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Posted on: 11/04/2021

Lake Davis is located 7 miles north of Portola, California. This lake was created in 1967 for recreational opportunities. The Lake Davis Recreation Area offers a wide variety of summer outdoor experiences including: camping , picnicking, fishing, hunting, boating, mountain biking, swimming, and wildlife viewing. Waterskiing and jet skis are not permitted. Frequent strong winds can cause the lake to become very hazardous for small craft. In the winter, ice fishing, snowmobiling, and cross-country skiing are popular activities.

Area History

Native American tribes visited this area over 10,000 years ago. Northeastern Maidu have been in the area for thousands of years. Historically, Maidu are a hunting-fishing-gathering people. They continue to have great respect for nature. This northeastern group did not travel or migrate far and so, rarely associated with other divisions of the tribe.

In the early 1800’s the area was infrequently visited by trappers and traders. In 1820 members of a Spanish expedition named the river ‘Rio de las Plumas’ or Feather River due to the many feathers found along its banks.

In 1849 and again in 1851, thousands flocked to this area after the discovery of gold. The winter of 1852 to 1853 was so bad most miners left the area. Many returning miners brought their families via the Beckwourth Trail (see pg3) from Oroville. Farming and ranching communities that supported area mining efforts sprang up around Sierra Valley.

Late in the 19th century, railroads were developed in the area. By the start of the 20th century, Plumas County had become an important mining, lumbering and agricultural area. Today the pioneer railroads have disappeared. The Western Pacific railroad corridor, Highway 70 and Highway 89 have replaced the old rail and road systems for getting goods to market, residents to neighboring cities and others to come as visitors.

A Great Place to Visit

From winter ice fishing to relaxing summer angling, Lake Davis is well known to fishermen as the place to go. In addition, camping, hiking, nature viewing, grand vistas, wildflowers and much more await visitors.

Some camping families have been coming to Lake Davis campgrounds regularly for 30 or more years. Many of these campers first came with parents or grandparents and now they’re having just as much fun with their children or grandkids. It’s a family place. This season many will be returning after varying lengths of absence. And, we are always welcoming first time visitors.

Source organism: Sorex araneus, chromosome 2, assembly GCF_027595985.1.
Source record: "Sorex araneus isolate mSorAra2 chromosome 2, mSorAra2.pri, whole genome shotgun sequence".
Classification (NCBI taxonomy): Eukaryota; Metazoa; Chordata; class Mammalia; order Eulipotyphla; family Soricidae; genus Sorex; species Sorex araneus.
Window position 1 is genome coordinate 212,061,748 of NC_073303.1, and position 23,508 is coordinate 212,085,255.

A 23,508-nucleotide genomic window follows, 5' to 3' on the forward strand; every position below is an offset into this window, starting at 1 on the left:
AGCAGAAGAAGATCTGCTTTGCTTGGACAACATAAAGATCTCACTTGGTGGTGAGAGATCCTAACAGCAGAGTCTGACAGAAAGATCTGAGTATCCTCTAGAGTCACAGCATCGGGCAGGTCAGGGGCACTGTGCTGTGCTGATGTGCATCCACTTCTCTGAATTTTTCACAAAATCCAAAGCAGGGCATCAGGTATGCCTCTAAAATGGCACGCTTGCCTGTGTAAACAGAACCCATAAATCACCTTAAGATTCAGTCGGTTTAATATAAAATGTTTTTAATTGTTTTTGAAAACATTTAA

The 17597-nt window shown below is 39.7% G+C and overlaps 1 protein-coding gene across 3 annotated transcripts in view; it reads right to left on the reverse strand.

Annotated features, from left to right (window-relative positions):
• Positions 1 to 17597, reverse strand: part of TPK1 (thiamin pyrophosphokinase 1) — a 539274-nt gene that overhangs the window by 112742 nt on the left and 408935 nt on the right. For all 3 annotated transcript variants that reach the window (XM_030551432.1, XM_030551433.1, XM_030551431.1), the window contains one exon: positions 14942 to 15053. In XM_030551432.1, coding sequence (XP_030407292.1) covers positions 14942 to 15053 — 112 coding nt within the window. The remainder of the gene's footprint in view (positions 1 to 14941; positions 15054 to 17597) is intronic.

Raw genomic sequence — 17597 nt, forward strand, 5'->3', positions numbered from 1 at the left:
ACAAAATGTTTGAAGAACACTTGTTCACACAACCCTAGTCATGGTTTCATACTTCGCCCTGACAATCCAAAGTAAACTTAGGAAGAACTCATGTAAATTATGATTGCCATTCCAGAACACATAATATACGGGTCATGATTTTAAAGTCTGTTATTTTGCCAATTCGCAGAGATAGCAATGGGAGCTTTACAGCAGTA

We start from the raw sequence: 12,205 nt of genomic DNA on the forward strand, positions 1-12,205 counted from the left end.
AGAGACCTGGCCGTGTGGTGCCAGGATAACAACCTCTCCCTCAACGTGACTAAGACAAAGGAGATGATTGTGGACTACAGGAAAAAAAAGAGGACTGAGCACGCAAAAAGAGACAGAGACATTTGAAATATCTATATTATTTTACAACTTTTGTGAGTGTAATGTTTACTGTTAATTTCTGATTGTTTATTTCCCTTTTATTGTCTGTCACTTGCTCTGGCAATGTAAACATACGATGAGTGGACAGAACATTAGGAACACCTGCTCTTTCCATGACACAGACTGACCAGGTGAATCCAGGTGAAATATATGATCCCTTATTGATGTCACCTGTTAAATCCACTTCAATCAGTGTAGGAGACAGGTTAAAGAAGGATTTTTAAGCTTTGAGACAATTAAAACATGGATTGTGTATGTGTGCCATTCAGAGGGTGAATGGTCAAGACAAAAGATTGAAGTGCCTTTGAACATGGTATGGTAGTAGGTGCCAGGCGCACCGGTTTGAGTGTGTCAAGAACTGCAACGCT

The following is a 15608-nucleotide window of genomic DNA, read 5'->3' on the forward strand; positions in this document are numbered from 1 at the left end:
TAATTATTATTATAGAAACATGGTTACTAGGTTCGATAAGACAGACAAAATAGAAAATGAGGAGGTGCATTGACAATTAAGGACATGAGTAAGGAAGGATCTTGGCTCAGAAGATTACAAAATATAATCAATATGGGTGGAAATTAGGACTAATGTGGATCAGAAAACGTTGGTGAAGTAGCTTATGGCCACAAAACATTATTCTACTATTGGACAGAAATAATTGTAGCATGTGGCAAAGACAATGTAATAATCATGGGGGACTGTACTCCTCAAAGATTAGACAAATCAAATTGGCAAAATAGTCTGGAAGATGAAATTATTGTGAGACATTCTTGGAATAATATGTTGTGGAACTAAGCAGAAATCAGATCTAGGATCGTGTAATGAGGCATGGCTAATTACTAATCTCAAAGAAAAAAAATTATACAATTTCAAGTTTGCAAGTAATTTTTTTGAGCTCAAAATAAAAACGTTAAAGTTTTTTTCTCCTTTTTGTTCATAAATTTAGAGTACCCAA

Lake Davis Recreation Area

Plumas National Forest Beckwourth Ranger District


Boating is regulated by California Dept. of Water Resources and patrolled by Plumas County.

The most popular boating activity on Lake Davis is fishing. Skiing and jet skiing are not allowed. The lake is at 5,886 feet elevation. On warm summer days sail boats, fishing boats, pleasure watercraft, canoes, kayaks, windsurfers and fishing floats dot the water.

High winds sometimes produce unsafe conditions, especially for small craft. During cold conditions, wind can also push floating ice from one side of the lake to the other and has resulted in boaters being trapped by ice.

Boat Launching

All boat launch facilities are fee areas. Camp Five, Honker Cove, Lightning Tree and Mallard Cove Launching Facilities have loading docks, paved ramps, parking and restrooms. Loading docks get pulled out of the water due to ice.

When docks get pulled out in the winter, ramps remain open and fees are not

collected. Skiing and jet skiing are not allowed.


One of the main purposes in building the Grizzly Creek Dam and forming Lake Davis was to improve fishing in the area. The most common game fish are Trout – Rainbow, Brown and Brook; Large mouth Bass; Brown Bullhead; and Pumpkin seed. Ice fishing is popular when conditions permit.

Fishing is regulated by the California Department of Fish and Wildlife. Regulations booklets and licenses are available at;

They are also available at several local businesses where tackle and bait are sold. The closest tackle store is the Grizzly Store just south of the dam on

County Road 126.

Camp Five, a fee area has a 100 foot accessible fishing levee that can be used by wheelchair. There are also nine no fee fishing access points scattered around the lake. These include: Bluff Cove (No amenities), Coot Bay (toilet), Cow Creek (vault toilet), Eagle Point (no amenities), Fairview Point (toilet), Freeman Creek (no amenities), Jenkins Point (toilet), Long Point (no amenities), and Mosquito Cove (no amenities).

Mountain Biking

The Lake Davis Trail is the only developed trail in this area. Riders can also ride on the roads. Busier roads will include traffic and dusty conditions. Less busy roads are usually a better option. The Smith Peak Road is a good uphill workout. Moderate effort roads include the 2 mile 24N06 road from Grizzly Road south of Lake Davis to the Beckwourth Genesee Road. Roads in the flat areas surrounding the lake take less effort to ride.